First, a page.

The Boy Scouts of America on Monday said it was considering admitting gay members and leaders, a policy reversal that would have special resonance in Philadelphia, where the city and local scouts are fighting the issue in court.
The national group, which has been under heavy pressure from gay leaders and financial backers to end its ban, said the change could be announced as early as next week, after the BSA's national board concludes a regularly scheduled meeting on Feb. 6. The meeting will be closed to the public.
"Currently, the BSA is discussing potentially removing the national membership restriction regarding sexual orientation," Deron Smith, a spokesman for the national organization, said in a statement.
Any change would still give local scouting groups final say on who can belong and lead, according to the statement.
"The Boy Scouts would not, under any circumstances, dictate a position to units, members or parents. Under this proposed policy, the BSA would not require any chartered organization to act in ways inconsistent with that organization's mission, principles or religious beliefs," the statement said.
The Boys Scouts, which celebrated its 100th anniversary in 2010, has long excluded both gays and atheists. Smith said that a change in the policy toward atheists was not being considered, and that the BSA continued to view "duty to God" as one of its basic principles.
Protests over the no-gays policy gained momentum in 2000, when the U.S. Supreme Court upheld the BSA's right to exclude gays. Scout units lost sponsorships by public schools and other entities that adhered to nondiscrimination policies.
More recently, amid petition campaigns, shipping giant UPS Inc. and drug-manufacturer Merck announced that they were halting donations to the Boy Scouts from their charitable foundations so long as the no-gays policy was in force.
Philadelphia played a central role in the debate. In 2008, the Boy Scouts' Cradle of Liberty Council, which serves Philadelphia, Montgomery and Delaware Counties, sued the City of Philadelphia after it threatened to evict the scouts from the landmark, city-owned building off the Benjamin Franklin Parkway that they have occupied since 1928.
The city maintained that an organization discriminating against any group could not receive municipal benefits.
Though Cradle of Liberty had a nondiscrimination policy, the national organization threatened to dissolve the Philadelphia group if it allowed "avowed homosexuals."
In 2010, the suit went to trial. The jury sided with Cradle of Liberty and required the city to pay $877,000 of the council's legal fees, an amount that has since risen to more than $1 million as the case has continued. Philadelphia proposed selling the building to the council for $500,000, about half its assessed value, as payment for bills, but that deal fell through, and the city is appealing.
"We're watching what happens at the national scout level like everyone else," said Mark McDonald, a spokesman for Mayor Nutter. "And we'll watch it very closely." A representative for the Cradle of Liberty Council declined comment.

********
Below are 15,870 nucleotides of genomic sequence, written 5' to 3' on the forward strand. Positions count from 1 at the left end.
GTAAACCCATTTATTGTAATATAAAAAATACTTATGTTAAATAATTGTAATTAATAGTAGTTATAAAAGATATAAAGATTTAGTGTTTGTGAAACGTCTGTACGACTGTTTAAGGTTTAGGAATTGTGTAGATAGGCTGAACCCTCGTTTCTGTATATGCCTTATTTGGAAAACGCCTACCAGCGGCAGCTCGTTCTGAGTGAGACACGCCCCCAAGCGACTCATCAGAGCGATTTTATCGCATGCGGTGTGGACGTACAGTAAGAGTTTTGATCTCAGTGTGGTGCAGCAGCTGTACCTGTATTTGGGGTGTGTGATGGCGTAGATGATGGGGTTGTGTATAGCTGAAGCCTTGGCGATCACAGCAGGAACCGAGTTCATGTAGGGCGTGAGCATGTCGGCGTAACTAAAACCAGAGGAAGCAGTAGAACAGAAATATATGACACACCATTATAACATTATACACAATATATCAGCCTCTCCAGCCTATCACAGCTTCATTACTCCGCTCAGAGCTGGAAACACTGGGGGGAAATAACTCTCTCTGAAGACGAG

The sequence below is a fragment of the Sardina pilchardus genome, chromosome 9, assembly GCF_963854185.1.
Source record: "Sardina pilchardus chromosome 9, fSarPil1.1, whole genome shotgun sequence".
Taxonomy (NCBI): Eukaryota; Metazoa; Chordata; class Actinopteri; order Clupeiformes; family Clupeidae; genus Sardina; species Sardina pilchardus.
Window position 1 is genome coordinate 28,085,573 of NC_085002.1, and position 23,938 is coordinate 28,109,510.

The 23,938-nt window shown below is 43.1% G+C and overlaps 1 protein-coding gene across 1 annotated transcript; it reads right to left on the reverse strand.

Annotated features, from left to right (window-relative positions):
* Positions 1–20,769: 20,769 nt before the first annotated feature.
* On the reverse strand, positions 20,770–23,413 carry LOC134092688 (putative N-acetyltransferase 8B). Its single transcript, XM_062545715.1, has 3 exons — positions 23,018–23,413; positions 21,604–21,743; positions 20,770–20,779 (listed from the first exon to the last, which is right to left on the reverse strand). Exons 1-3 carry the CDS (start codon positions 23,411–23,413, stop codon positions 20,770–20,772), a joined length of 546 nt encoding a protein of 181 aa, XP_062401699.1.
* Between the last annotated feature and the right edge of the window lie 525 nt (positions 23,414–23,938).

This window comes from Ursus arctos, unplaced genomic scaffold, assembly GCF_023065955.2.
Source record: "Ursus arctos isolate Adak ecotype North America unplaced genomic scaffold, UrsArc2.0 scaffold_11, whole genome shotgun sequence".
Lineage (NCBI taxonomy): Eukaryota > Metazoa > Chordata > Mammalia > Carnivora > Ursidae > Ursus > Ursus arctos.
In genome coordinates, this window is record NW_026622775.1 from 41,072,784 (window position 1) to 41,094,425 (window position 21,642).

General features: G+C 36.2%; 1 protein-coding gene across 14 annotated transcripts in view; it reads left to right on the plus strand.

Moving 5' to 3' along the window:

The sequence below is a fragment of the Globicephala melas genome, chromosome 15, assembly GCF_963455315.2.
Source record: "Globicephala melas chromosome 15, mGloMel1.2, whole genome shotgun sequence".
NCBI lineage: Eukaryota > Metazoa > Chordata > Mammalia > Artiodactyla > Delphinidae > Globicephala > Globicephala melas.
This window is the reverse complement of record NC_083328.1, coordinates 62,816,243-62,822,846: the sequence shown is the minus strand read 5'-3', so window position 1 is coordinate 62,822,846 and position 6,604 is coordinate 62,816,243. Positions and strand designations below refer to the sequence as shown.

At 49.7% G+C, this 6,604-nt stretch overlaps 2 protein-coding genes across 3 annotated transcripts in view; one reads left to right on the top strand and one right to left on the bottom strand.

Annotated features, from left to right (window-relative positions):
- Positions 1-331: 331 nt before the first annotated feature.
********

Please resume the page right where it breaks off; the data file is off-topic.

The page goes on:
Many associated with area scouting applauded the news but wanted to know more.
Thomas Ferrari, an Eagle Scout who returned his medal and badge to protest the national organization's policy, said he was encouraged.
"I believe it's a step in the right direction," said Ferrari, 30, who is an assistant scoutmaster for Troop 48 in Berlin, Camden County. "I still strongly believe in the program."
He said he hopes the Boy Scouts will go further than giving local councils and troops an option.
"I think eventually - hopefully sooner rather than later - it won't even be an option, and just anyone is accepted," he said.
Ferrari is among more than 200 Eagle Scouts who have renounced their award on a website called Eagle Scouts Returning Their Badges (http://eaglebadges.tumblr.com/) in the last year.
He said he would wait to see what the Boy Scouts do before considering requesting the return of his award.
Troy Stevenson, chief executive of Garden State Equality, a gay rights organization, said a possible change in policy by the scouts was "amazing news."
"We would applaud the Boy Scouts for finally being inclusive" if the organization approves the change, he said.
Lisa Baskin, committee chair for Cub Scout Pack 581 in Penn Valley, said her group has always accepted everyone.
"As far as I know, we have never turned down anybody, nor would we ever. That's the way we feel locally," she said. "We don't ask."
The national policy has driven some people away, she said.
"We would love that [change] because I know that there is one or two Cub Scouts who recently dropped out - not in our pack, but in one of the other packs - because the parents felt very strongly about the ban."
Tom Dintaman, assistant scout executive for the BSA's Chester County Council, said the national policy might not alter local decisions, which are made by the churches, community organizations and others that partner with the scouts to create troops.
"We have partners who are strongly against the Boy Scouts' current stand, and we have partners that are strongly in favor of the Boy Scouts maintaining their current policies," Dintaman said. "There is nothing that our national council can do that will please everyone."
Staff writers Carolyn Davis and Joseph Gambardello contributed to this article, which also contains information from the Associated Press.